The National Rifle Association’s news program for “the Second Amendment and other freedom-related issues” barely mentioned GOP nominee Donald Trump’s claim that “Second Amendment people” could do something about Hillary Clinton’s judicial nominations.
The August 10 broadcast of Cam & Company offered no substantive discussion of Trump’s comment, only turning to the remark near the end of the broadcast to immediately dismiss it as a “manufactured controversy” and then using it to pivot to attack Clinton.
During a August 9 rally in North Carolina, Trump said, “Hillary wants to abolish, essentially abolish the Second Amendment. By the way, if she gets to pick her judges, nothing you can do, folks. Although the Second Amendment people, maybe there is.”
The comment was widely interpreted -- including by members of conservative media -- as a reference to a violent overthrow of a potential Clinton administration or as a threat of violence against Clinton or her judicial nominees.
In the face of these condemnations, the NRA -- which largely invented, and often promotes, the idea that the Second Amendment’s purpose is to allow the violent overthrow of a “tyrannical” government -- defended Trump by twisting what he had said to make it seem less extreme. (The NRA endorsed Trump in May during the group’s annual meeting.)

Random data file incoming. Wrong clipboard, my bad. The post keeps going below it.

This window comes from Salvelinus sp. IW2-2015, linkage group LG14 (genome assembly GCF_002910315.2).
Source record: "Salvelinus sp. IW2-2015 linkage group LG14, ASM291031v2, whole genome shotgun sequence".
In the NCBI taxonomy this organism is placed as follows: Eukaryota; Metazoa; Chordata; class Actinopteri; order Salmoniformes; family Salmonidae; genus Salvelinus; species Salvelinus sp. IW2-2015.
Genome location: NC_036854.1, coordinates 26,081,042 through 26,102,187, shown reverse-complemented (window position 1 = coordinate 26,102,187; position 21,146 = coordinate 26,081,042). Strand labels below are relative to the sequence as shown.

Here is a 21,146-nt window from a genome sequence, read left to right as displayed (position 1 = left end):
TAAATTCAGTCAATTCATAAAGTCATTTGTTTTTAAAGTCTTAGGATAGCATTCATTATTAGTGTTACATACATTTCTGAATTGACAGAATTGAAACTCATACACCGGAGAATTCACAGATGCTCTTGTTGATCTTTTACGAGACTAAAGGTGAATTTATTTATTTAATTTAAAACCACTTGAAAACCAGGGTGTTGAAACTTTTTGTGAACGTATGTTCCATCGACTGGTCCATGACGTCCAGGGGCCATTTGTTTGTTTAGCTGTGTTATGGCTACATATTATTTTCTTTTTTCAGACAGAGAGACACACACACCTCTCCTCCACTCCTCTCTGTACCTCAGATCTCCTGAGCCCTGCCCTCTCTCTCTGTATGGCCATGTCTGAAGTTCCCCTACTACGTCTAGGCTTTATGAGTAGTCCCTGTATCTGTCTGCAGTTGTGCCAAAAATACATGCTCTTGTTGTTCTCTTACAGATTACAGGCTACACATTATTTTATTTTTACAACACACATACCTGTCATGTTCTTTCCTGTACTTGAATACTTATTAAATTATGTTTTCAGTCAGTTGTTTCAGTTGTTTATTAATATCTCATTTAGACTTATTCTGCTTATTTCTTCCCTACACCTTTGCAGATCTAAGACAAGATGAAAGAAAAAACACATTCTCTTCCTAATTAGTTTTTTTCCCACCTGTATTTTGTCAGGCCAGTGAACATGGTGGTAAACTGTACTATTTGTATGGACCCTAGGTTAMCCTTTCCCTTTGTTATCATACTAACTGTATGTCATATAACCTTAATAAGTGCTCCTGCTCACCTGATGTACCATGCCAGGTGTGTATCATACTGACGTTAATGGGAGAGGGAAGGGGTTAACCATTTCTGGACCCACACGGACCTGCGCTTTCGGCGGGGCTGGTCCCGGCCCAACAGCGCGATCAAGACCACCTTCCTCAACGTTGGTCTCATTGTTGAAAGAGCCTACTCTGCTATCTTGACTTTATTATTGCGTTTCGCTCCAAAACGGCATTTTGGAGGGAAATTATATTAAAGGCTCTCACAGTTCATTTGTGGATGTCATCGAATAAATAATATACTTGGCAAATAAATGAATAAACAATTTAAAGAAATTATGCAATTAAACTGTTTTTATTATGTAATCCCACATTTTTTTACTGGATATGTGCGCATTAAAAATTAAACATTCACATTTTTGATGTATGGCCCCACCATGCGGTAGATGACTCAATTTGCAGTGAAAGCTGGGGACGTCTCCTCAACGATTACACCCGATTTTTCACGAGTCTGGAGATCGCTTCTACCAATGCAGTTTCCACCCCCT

The next day, August 10, Trump’s “Second Amendment people” comment continued to dominate the news cycle, making it one of the most widely discussed Second Amendment stories in 2016.
The most notable news show devoted to Second Amendment issues, the NRA’s Cam & Company, failed to offer significant coverage or discussion of Trump's “Second Amendment people” claim.
Cam & Company addressed the firestorm surrounding Trump only toward the end of its three-hour Wednesday broadcast. Returning from commercial break, host Cam Edwards said, “Your first source for Second Amendment news and information, it is NRA News Cam & Company.”
After introducing his guest Stephen Kruiser of PJ Media, Edwards said, “So listen, I got to tell you, I have not spent a lot of time talking about the manufactured controversy du jour today,” and then, adopting a mock-incredulous tone, he continued, “But did you hear what Donald Trump said yesterday? What does it mean?”
Edwards never shared what Trump actually said, quickly pivoting to attacking the media for allegedly devoting insufficient coverage to supposed controversies surrounding the Clinton campaign before turning to general complaints about media coverage of the 2016 election. Then Edwards changed the subject, joking with Kruiser at length about a news report concerning the escape of a service monkey.
Cam & Company could have taken the time to discuss the Trump's “Second Amendment people” comment if Edwards had wanted to: The August 10 broadcast also devoted nearly seven minutes to criticizing the new Ghostbusters reboot.